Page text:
Section Four: Evening Parties – Routs
Mrs. L. — What ceremonies are to be observed at routs?
Mrs. B. — The preparations for a rout, with the exception of lifting the carpet, chalking the floor, and providing music and a supper, are similar to those for a ball. The same announcements are requisite; the lady of the house is required to receive her guests in the same manner; and refreshments are to be provided in the waiting-room: but, farther, the assembled groups are left to amuse themselves, if amusement can be found in a crowd resembling that which fills the lobbies of a theatre on the first night of a new performance. To a person unacquainted with fashionable life, nothing can appear more extraordinary than the influence of fashion in these gregarious assemblies. The secret, however, is this : — few expect any gratification from the rout itself; but the whole pleasure consists in the anticipation of the following days’ gossip, which the faintings, tearing of dresses, and elbowings which have occurred, are likely to afford. To meet a fashionable friend next day in the park, without having been at Lady A —’s, would be sufficient to exclude the absentee from any claim to ton, while to have been squeezed into a corner with the Marchioness of B —, or the Duchess of C — is a most enviable event, and capable of affording conversation for at least ten days.
Section Five: Evening Parties – Conversaziones
Mrs. L. — Are conversaziones conducted in the same manner?
Mrs. B. — Not exactly. Conversaziones are more select meetings both in respect to the number and the characters of the individuals who are invited. To routs the invitations are general and unlimited; to conversaziones they are limited, and the individuals are, at least, supposed to possess a taste for information, whether obtained from books or from conversation.
This description of evening amusement is not, however, general, but is confined either to literary circles, or to those persons of rank and fortune who wish to patronize literature. When you wish to give a conversazione, the party should be selected with some care; and, although, persons of the same pursuits should be brought together, yet, individuals of the most opposite characters and acquirements should also be invited, to give variety and interest to the conversation, which is the object of the assembly. The tables should be spread with the newest publications, prints, and drawings: shells, fossils, and other natural productions should, also, be introduced to excite attention and promote remark.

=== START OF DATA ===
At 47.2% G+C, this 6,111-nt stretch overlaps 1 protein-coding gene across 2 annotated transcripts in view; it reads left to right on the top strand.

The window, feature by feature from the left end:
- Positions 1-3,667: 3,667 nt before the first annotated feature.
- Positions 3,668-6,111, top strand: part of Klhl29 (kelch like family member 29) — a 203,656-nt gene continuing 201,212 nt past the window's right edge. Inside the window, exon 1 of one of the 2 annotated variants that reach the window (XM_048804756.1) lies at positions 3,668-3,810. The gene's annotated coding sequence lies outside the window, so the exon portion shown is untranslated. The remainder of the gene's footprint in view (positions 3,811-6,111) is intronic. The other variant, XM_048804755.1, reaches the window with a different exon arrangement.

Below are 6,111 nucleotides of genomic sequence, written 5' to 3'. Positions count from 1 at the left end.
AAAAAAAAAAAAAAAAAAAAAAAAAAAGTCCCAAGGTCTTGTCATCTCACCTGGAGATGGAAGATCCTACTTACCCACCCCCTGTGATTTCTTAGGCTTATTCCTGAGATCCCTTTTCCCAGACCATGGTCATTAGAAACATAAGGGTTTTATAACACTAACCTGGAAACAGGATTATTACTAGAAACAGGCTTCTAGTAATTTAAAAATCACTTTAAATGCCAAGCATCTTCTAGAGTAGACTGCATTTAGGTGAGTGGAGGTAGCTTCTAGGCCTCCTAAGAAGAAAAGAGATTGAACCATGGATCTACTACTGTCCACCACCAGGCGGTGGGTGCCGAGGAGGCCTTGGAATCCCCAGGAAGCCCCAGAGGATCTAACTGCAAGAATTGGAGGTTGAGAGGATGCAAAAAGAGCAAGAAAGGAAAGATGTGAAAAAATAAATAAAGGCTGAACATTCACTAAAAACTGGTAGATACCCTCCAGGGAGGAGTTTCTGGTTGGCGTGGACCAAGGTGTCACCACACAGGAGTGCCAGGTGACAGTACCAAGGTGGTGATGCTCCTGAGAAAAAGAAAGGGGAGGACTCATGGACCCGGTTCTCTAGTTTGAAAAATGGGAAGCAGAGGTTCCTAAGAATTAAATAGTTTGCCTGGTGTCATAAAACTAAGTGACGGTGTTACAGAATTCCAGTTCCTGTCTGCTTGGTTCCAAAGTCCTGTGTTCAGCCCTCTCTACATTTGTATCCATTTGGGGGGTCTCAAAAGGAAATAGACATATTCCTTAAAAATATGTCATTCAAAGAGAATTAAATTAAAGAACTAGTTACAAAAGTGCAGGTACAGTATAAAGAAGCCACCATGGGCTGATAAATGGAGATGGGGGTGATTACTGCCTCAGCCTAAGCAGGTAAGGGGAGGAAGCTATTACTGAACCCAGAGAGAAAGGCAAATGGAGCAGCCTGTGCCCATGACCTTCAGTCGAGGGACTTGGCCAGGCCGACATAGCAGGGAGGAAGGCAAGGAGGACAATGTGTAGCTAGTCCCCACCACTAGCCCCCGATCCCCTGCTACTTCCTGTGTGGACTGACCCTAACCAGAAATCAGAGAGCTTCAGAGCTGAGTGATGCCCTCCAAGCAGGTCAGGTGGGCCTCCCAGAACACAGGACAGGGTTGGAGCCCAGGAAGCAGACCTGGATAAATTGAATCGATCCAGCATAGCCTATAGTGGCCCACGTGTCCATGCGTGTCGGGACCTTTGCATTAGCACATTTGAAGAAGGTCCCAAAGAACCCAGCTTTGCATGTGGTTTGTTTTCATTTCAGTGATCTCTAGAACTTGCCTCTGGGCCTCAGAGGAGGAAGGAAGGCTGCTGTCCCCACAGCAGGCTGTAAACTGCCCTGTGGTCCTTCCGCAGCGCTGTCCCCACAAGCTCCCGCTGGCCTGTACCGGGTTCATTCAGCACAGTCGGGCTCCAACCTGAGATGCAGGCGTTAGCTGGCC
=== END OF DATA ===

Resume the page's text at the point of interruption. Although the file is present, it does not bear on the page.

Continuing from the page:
Mrs. L. — This is a most rational species of entertainment. Why is it so little in fashion?
Mrs. B. — One cause of its rarity is the mania which prevails for music, without which no species of entertainment is regarded worthy of attention. This is a circumstance to be lamented, for nothing would contribute more to the general diffusion of information, and consequently to the improvement of society.
Section Six: Evening Parties – Card Parties
Mrs. L. — How are card parties conducted?
Mrs. B. — The invitations to these are similar to those issued for routs and balls, with the change of the word “quadrilles,” to “cards.” As many should be invited as will fill up a certain number of whist tables, with the addition of a loo or round table. Tea and coffee are handed to the guests on their arrival, and wine, cakes, and ices are handed round to the players at intervals during the evening. Each whist table should be furnished with at least two new packs of cards, differently coloured on the backs, besides counters for markers. The lady of the house generally fixes the value of the points, which determine the game; and she should, also, be prepared to change the players at table, as soon as the rubber is declared to be over. As all the company is not always engaged in play, the lady of the house, as well as her husband, should remain disengaged, to lead into conversation those who are strangers to one another, and to promote the general amusement of the guests.